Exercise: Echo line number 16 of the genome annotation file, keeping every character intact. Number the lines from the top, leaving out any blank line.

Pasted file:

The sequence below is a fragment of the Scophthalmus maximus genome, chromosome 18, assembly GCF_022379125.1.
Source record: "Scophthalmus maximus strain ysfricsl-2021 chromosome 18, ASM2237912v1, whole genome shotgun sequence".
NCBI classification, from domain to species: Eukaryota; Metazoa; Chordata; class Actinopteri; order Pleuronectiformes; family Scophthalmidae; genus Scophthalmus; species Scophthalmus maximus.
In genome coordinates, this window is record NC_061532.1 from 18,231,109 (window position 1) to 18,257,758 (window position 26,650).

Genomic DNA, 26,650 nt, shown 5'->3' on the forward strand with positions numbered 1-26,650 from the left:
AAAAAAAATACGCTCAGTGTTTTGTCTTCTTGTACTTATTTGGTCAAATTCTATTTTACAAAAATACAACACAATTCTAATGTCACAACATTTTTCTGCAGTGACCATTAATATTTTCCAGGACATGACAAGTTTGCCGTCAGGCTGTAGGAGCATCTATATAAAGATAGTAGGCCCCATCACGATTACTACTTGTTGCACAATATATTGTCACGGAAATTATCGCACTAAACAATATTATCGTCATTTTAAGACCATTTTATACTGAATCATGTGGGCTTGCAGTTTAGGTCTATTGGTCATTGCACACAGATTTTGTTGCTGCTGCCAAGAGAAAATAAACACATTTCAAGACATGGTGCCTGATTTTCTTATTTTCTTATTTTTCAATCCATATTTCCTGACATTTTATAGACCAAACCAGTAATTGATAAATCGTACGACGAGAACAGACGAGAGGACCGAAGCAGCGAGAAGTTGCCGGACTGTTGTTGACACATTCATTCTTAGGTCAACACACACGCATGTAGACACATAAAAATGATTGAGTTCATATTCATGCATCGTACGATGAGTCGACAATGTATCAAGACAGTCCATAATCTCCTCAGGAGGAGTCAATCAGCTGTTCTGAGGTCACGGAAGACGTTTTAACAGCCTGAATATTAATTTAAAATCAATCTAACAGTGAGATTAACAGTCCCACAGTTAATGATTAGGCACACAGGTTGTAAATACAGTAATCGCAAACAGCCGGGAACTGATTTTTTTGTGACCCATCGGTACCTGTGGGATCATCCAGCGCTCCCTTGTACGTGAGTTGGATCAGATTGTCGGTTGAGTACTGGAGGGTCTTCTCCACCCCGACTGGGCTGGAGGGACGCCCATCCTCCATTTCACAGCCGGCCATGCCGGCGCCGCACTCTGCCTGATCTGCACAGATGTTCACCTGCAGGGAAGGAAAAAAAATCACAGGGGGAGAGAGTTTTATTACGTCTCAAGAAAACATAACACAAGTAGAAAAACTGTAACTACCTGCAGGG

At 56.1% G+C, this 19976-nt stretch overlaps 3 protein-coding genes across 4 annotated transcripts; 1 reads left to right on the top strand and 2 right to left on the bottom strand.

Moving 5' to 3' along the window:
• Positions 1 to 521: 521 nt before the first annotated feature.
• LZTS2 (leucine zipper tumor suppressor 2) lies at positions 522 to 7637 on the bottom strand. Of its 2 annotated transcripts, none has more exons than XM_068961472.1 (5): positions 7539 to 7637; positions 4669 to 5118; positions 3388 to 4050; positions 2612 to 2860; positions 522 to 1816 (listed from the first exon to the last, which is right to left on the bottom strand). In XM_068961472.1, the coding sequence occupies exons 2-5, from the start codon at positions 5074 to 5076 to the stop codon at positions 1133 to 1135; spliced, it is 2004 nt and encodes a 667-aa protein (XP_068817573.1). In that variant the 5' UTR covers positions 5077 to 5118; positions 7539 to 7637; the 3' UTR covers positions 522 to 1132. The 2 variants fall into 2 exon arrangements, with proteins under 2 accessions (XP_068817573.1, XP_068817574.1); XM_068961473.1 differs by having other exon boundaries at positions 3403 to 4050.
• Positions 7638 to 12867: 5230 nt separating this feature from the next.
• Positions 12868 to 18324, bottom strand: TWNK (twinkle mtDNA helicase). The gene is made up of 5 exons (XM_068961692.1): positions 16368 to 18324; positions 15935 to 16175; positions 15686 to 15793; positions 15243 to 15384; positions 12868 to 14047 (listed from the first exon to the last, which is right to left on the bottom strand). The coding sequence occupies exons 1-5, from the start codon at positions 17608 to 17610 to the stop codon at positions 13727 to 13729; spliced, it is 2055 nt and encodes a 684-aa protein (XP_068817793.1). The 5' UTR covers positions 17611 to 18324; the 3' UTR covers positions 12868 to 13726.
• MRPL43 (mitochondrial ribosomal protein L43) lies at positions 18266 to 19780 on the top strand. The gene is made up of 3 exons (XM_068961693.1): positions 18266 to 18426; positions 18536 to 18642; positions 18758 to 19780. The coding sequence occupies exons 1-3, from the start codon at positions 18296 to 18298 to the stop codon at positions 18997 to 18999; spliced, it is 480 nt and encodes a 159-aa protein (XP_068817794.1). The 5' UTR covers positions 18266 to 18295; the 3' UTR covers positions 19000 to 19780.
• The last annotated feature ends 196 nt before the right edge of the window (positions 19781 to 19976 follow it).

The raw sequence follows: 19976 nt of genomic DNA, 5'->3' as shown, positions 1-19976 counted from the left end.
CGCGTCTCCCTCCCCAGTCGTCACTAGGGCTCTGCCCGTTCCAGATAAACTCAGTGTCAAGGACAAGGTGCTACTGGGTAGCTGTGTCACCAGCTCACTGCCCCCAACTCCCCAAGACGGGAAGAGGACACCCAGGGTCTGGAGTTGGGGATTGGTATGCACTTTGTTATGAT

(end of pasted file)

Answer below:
CGCGTCTCCCTCCCCAGTCGTCACTAGGGCTCTGCCCGTTCCAGATAAACTCAGTGTCAAGGACAAGGTGCTACTGGGTAGCTGTGTCACCAGCTCACTGCCCCCAACTCCCCAAGACGGGAAGAGGACACCCAGGGTCTGGAGTTGGGGATTGGTATGCACTTTGTTATGAT